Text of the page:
This work is titled simply as Succubus and is by the artist Sauriv on DeviantArt. You can find the original page with this art here on DeviantArt and this artist’s page can be found here.

She has the most amazing expression really, somewhere between bored and indifferent that I think looks amazing. Lovely hair, really suits her quite well I think. She has a nice body shape and her pose draws attention to that as a whole along with her clothing which is perfect really.

I’m not exactly sure about her feet, which look odd, but then I suppose it’s a little touch, along with her wings and horns and tail, that give her a slightly devilish look. I would have liked her more with hooves, though really I’d rather have her in heels by far and a spaded tail, if for no other reason than to suit my sensibility over Succubi…

She represents someone that has a story to tell and I wonder about it…



Dec 09 2015

Just because the costume is shiny doesn’t make it Succubish

Slick Black Devil CostumeI have said, many times, that I like latex or shiny/wet looking costumes. I’m not quite sure that it is a fetish of mine, but nonetheless I do like that particular style and look. I came across two costumes that try, in a lot of ways, to be almost what I would like, but don’t quite manage. Still, they do give me thoughts and in that might come something for my Eternal when he least expects…

This is called the Slick Black Devil Costume and it comes with the leather jumpsuit and gloves. The horns the model is wearing are not included, nor are the shoes and the costume sells for $40 US.

Now, I have a hard time believing that the costume is made of leather.. faux leather I will accept, but real leather I just do not see being what would be used for how little this costume sells for.

I will say that the model really makes this costume work for her, she has quite the expression and pose and she looks really lovely wearing the costume too. As a Domme Devil Girl I think it works, but as a whole, and for me at least, it leaves quite a lot to be desired.

The ties that are used bother me a bit, mostly that they make the outfit look a bit odd and that always bothers me. It also brings me to think that something like this would be better in something like latex, for the cling and tight fit. I’m not sure that this, being faux leather, would fit right and as such it’s unlikely that it could be adjusted to make the right fit.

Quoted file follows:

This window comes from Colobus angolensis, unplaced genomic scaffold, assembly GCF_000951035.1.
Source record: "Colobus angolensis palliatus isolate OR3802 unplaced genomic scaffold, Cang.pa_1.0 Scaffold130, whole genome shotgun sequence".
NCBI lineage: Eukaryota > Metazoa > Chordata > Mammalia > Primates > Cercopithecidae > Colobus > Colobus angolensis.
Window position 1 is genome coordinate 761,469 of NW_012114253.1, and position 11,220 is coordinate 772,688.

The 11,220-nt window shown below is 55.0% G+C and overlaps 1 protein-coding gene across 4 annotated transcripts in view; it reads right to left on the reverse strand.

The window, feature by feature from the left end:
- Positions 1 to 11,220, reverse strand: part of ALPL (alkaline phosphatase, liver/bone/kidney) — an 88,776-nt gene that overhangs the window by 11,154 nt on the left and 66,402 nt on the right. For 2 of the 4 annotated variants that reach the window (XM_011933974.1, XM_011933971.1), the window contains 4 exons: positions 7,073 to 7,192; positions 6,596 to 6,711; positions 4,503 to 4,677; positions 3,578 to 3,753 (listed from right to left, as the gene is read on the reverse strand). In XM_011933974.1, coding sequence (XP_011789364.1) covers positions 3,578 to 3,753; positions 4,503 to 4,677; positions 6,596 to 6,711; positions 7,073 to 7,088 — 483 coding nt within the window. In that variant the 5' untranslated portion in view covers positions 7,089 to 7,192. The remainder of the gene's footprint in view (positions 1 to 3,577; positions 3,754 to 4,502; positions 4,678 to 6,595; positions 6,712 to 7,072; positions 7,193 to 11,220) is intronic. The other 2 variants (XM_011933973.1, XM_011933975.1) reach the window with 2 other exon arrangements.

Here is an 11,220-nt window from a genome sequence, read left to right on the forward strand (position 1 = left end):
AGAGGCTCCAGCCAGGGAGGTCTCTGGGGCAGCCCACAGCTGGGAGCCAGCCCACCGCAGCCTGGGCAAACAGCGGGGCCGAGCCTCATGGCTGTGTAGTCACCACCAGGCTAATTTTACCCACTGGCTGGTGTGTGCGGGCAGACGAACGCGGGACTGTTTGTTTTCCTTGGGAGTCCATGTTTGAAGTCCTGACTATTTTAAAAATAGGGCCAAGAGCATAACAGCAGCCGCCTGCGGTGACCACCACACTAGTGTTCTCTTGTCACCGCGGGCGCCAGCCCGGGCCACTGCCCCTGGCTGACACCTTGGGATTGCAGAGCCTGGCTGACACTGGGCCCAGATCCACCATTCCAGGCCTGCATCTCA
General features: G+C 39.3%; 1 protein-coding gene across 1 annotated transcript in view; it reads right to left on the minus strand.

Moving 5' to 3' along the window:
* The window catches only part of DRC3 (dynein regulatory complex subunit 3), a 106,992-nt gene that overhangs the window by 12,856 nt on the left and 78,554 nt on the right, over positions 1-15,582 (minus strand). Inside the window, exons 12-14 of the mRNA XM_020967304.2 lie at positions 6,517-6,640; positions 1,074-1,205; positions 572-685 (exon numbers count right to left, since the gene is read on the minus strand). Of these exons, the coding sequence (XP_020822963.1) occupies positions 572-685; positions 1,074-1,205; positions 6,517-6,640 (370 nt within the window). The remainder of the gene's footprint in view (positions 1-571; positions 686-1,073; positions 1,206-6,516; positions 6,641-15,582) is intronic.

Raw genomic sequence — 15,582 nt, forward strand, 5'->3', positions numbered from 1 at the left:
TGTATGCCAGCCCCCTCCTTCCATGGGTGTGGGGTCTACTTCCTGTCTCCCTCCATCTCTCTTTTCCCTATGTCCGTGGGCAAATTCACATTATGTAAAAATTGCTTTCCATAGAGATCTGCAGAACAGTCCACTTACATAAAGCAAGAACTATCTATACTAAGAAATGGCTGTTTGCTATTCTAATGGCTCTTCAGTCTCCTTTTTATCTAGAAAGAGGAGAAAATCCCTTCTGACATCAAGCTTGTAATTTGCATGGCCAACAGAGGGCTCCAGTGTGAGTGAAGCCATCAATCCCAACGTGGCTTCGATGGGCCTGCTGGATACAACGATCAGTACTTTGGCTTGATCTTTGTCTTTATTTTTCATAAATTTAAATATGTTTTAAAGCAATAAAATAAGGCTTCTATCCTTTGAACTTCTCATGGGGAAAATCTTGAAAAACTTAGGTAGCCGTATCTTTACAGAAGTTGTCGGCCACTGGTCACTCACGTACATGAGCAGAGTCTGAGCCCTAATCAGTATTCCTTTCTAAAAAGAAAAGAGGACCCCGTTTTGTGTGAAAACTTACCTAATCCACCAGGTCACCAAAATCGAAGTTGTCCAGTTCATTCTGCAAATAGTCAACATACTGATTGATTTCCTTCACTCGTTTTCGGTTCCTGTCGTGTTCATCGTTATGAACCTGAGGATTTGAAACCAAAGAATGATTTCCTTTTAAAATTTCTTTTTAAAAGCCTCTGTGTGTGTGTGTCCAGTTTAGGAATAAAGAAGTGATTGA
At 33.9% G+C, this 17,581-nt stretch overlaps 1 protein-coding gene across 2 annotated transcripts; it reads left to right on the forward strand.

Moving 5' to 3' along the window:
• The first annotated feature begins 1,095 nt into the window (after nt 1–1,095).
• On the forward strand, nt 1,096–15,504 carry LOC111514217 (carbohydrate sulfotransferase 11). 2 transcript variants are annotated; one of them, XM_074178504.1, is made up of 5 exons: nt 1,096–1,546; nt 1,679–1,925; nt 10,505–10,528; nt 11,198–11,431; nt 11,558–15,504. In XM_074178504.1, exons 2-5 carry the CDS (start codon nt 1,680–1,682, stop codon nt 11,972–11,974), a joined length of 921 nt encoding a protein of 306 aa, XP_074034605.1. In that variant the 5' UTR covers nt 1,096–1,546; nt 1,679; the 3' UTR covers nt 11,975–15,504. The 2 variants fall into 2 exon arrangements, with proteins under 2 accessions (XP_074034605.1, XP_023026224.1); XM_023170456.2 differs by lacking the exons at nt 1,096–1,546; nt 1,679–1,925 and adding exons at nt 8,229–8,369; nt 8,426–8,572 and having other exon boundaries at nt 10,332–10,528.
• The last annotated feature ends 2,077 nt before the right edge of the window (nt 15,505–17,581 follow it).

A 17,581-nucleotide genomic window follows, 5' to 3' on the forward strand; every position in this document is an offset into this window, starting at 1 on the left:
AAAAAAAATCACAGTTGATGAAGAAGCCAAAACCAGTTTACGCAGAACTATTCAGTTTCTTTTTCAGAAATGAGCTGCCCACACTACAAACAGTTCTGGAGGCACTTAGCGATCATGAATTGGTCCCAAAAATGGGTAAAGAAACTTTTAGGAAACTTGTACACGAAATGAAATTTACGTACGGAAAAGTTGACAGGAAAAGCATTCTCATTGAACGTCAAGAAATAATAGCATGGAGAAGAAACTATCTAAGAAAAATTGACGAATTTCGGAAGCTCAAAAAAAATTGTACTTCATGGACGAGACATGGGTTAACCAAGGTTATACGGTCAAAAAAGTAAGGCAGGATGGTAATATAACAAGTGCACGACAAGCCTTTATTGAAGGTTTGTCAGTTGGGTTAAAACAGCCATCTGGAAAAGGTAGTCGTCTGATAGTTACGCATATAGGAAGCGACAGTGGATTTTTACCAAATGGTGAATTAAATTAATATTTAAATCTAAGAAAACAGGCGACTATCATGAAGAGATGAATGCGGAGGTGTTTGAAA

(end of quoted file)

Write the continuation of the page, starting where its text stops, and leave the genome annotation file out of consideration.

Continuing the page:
But it is an interesting look, and something to ponder. But it doesn’t appeal to me as much as it should which is a shame…

Two and a half out of five pitchforks.

We’ll see what the next costume brings…



Dec 08 2015

A Review of The Descendants of Lilith series by Rhozwyn Darius

Lily: The Descendants of Lilith by Rhozwyn Darius

Lily: The Descendants of Lilith by Rhozwyn Darius

The most difficult thing to manage is a work of fiction that is based on a past time which, as a whole, is so very different than the world of today. Being so, there comes moments in the story which, from our perspective, are confusing, strange, and even at times it’s hard to understand the structure of classes in that time.

Mix into such a story succubi and incubi, who survive through sexual relationships, and force them to exist in a world where such things are never talked about, al least in private company, and there is no end of problems to overcome.

A review today of a series that manages this tightrope extremely well and in doing so brings about all sorts of questions about what might have been.

The work tells the story of:

At the height of the long, endless winter of 1816, Peter Oldham rushes his dying widowed sister to the one place in London, perhaps in all of England, where she might be saved. Suffering from a condition peculiar to Lilith’s Children, Lily Oldham Montville, is Dousing—dying from the lack of sex. She’s fortunate, indeed, that an old friend, Jack Howard and his lover, Hal Lockwood, are available for a long night and day of sex, revelation, and truth. Ignorance is dangerous for humans, but an order of magnitude more dangerous for the Children of Lilith. Gifts have prices and the Children all live on the knife’s edge of pleasure and danger.

In a timeline just a heartbeat or two away from ours, Lilith’s Children are the descendents of the goddess Lilith and the giants of old. In 1816, as a minority population, they have interbred with the Children of Adam and Eve until they are more hybrid than pure. However, the recent influx of French aristocrats running from the terror of the French Revolution and marrying into upper class British families have created a new generation of incubi and succubi who carry more of Lilith’s genes than any Children have in many generations.

The second work in the series I am listing here, before the actual review of the series for a reason.

Alistair: The Descendants of Lilith by Rhozwyn Darius